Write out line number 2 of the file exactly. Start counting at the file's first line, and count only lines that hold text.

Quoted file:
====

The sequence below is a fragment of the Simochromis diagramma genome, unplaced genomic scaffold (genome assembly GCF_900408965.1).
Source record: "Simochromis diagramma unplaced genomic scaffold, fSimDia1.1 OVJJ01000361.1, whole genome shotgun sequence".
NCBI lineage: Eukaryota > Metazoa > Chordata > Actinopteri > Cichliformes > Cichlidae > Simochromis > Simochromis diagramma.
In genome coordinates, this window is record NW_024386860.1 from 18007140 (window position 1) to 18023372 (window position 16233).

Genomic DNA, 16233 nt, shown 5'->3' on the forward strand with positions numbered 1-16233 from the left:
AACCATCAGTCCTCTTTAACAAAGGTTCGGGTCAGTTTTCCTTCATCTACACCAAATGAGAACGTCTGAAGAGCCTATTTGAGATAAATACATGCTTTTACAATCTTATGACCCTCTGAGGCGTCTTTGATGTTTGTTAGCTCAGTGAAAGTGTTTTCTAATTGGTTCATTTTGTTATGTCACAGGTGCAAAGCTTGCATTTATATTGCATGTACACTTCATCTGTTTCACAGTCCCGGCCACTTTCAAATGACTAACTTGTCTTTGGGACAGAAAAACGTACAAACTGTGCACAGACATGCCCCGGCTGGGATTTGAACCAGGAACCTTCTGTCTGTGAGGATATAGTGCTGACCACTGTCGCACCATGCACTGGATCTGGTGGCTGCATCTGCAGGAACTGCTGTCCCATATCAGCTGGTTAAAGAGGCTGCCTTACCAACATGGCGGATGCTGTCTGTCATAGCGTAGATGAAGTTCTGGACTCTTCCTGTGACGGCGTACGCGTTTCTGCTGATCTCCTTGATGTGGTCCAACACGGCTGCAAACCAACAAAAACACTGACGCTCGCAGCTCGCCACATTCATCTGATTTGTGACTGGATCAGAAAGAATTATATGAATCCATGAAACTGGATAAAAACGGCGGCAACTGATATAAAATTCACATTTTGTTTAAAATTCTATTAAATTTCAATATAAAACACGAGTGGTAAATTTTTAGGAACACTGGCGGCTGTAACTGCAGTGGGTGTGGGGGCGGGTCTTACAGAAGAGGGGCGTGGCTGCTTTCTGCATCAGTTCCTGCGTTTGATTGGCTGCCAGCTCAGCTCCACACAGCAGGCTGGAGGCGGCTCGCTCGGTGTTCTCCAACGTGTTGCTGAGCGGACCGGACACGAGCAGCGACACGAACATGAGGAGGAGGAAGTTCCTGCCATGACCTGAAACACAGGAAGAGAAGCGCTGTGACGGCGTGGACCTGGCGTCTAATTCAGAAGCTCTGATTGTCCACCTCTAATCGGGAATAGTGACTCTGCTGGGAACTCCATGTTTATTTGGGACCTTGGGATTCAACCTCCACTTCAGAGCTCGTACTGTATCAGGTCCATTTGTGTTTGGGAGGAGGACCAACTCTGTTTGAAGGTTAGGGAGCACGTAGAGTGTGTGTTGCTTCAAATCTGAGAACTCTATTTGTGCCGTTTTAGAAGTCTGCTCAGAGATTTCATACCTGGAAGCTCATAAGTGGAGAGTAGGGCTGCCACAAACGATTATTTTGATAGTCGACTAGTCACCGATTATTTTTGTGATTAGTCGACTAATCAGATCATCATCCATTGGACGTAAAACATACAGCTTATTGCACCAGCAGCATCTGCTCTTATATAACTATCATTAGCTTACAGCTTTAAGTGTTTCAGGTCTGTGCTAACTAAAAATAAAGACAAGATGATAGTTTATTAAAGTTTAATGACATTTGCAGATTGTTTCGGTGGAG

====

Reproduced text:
Source record: "Simochromis diagramma unplaced genomic scaffold, fSimDia1.1 OVJJ01000361.1, whole genome shotgun sequence".